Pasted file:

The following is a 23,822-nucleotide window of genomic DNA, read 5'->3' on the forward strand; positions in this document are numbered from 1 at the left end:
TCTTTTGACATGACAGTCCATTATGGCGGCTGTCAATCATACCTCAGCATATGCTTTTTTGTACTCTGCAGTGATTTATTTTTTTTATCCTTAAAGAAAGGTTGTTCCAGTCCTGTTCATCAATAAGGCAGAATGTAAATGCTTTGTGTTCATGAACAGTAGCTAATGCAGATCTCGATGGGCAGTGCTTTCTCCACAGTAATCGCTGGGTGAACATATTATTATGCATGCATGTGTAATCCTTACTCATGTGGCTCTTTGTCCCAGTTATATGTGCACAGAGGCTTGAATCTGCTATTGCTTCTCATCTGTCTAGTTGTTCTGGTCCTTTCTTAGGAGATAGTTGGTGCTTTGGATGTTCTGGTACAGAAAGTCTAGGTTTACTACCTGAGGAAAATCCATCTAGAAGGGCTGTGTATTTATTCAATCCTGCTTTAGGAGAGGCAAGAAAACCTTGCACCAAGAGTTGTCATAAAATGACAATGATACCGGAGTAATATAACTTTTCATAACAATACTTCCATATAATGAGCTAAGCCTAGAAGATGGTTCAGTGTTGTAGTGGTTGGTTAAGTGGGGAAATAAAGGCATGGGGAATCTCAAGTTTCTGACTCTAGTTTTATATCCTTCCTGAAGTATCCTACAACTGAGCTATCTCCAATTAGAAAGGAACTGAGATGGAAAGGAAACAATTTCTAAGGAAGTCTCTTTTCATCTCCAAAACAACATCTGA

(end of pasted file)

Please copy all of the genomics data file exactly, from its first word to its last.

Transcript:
The following is a 23,822-nucleotide window of genomic DNA, read 5'->3' on the forward strand; positions in this document are numbered from 1 at the left end:
TCTTTTGACATGACAGTCCATTATGGCGGCTGTCAATCATACCTCAGCATATGCTTTTTTGTACTCTGCAGTGATTTATTTTTTTTATCCTTAAAGAAAGGTTGTTCCAGTCCTGTTCATCAATAAGGCAGAATGTAAATGCTTTGTGTTCATGAACAGTAGCTAATGCAGATCTCGATGGGCAGTGCTTTCTCCACAGTAATCGCTGGGTGAACATATTATTATGCATGCATGTGTAATCCTTACTCATGTGGCTCTTTGTCCCAGTTATATGTGCACAGAGGCTTGAATCTGCTATTGCTTCTCATCTGTCTAGTTGTTCTGGTCCTTTCTTAGGAGATAGTTGGTGCTTTGGATGTTCTGGTACAGAAAGTCTAGGTTTACTACCTGAGGAAAATCCATCTAGAAGGGCTGTGTATTTATTCAATCCTGCTTTAGGAGAGGCAAGAAAACCTTGCACCAAGAGTTGTCATAAAATGACAATGATACCGGAGTAATATAACTTTTCATAACAATACTTCCATATAATGAGCTAAGCCTAGAAGATGGTTCAGTGTTGTAGTGGTTGGTTAAGTGGGGAAATAAAGGCATGGGGAATCTCAAGTTTCTGACTCTAGTTTTATATCCTTCCTGAAGTATCCTACAACTGAGCTATCTCCAATTAGAAAGGAACTGAGATGGAAAGGAAACAATTTCTAAGGAAGTCTCTTTTCATCTCCAAAACAACATCTGA